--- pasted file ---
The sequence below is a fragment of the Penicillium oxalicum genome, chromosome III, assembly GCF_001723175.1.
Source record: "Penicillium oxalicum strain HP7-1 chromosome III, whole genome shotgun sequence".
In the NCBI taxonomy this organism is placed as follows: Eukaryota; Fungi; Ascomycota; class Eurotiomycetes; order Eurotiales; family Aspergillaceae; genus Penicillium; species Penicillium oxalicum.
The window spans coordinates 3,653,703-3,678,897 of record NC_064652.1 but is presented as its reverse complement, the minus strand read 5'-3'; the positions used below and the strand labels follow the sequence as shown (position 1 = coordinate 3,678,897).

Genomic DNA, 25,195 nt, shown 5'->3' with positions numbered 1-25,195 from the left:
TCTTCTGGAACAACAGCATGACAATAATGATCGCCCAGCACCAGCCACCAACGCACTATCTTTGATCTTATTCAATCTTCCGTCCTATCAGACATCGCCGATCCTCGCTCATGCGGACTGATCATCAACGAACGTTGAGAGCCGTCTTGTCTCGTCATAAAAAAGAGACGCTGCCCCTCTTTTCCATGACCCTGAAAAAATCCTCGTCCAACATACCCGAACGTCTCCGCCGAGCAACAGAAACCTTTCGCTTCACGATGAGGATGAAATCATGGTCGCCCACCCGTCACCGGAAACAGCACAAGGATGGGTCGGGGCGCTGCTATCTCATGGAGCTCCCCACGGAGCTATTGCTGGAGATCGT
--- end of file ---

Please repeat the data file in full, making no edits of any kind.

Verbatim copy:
The sequence below is a fragment of the Penicillium oxalicum genome, chromosome III, assembly GCF_001723175.1.
Source record: "Penicillium oxalicum strain HP7-1 chromosome III, whole genome shotgun sequence".
In the NCBI taxonomy this organism is placed as follows: Eukaryota; Fungi; Ascomycota; class Eurotiomycetes; order Eurotiales; family Aspergillaceae; genus Penicillium; species Penicillium oxalicum.
The window spans coordinates 3,653,703-3,678,897 of record NC_064652.1 but is presented as its reverse complement, the minus strand read 5'-3'; the positions used below and the strand labels follow the sequence as shown (position 1 = coordinate 3,678,897).

Genomic DNA, 25,195 nt, shown 5'->3' with positions numbered 1-25,195 from the left:
TCTTCTGGAACAACAGCATGACAATAATGATCGCCCAGCACCAGCCACCAACGCACTATCTTTGATCTTATTCAATCTTCCGTCCTATCAGACATCGCCGATCCTCGCTCATGCGGACTGATCATCAACGAACGTTGAGAGCCGTCTTGTCTCGTCATAAAAAAGAGACGCTGCCCCTCTTTTCCATGACCCTGAAAAAATCCTCGTCCAACATACCCGAACGTCTCCGCCGAGCAACAGAAACCTTTCGCTTCACGATGAGGATGAAATCATGGTCGCCCACCCGTCACCGGAAACAGCACAAGGATGGGTCGGGGCGCTGCTATCTCATGGAGCTCCCCACGGAGCTATTGCTGGAGATCGT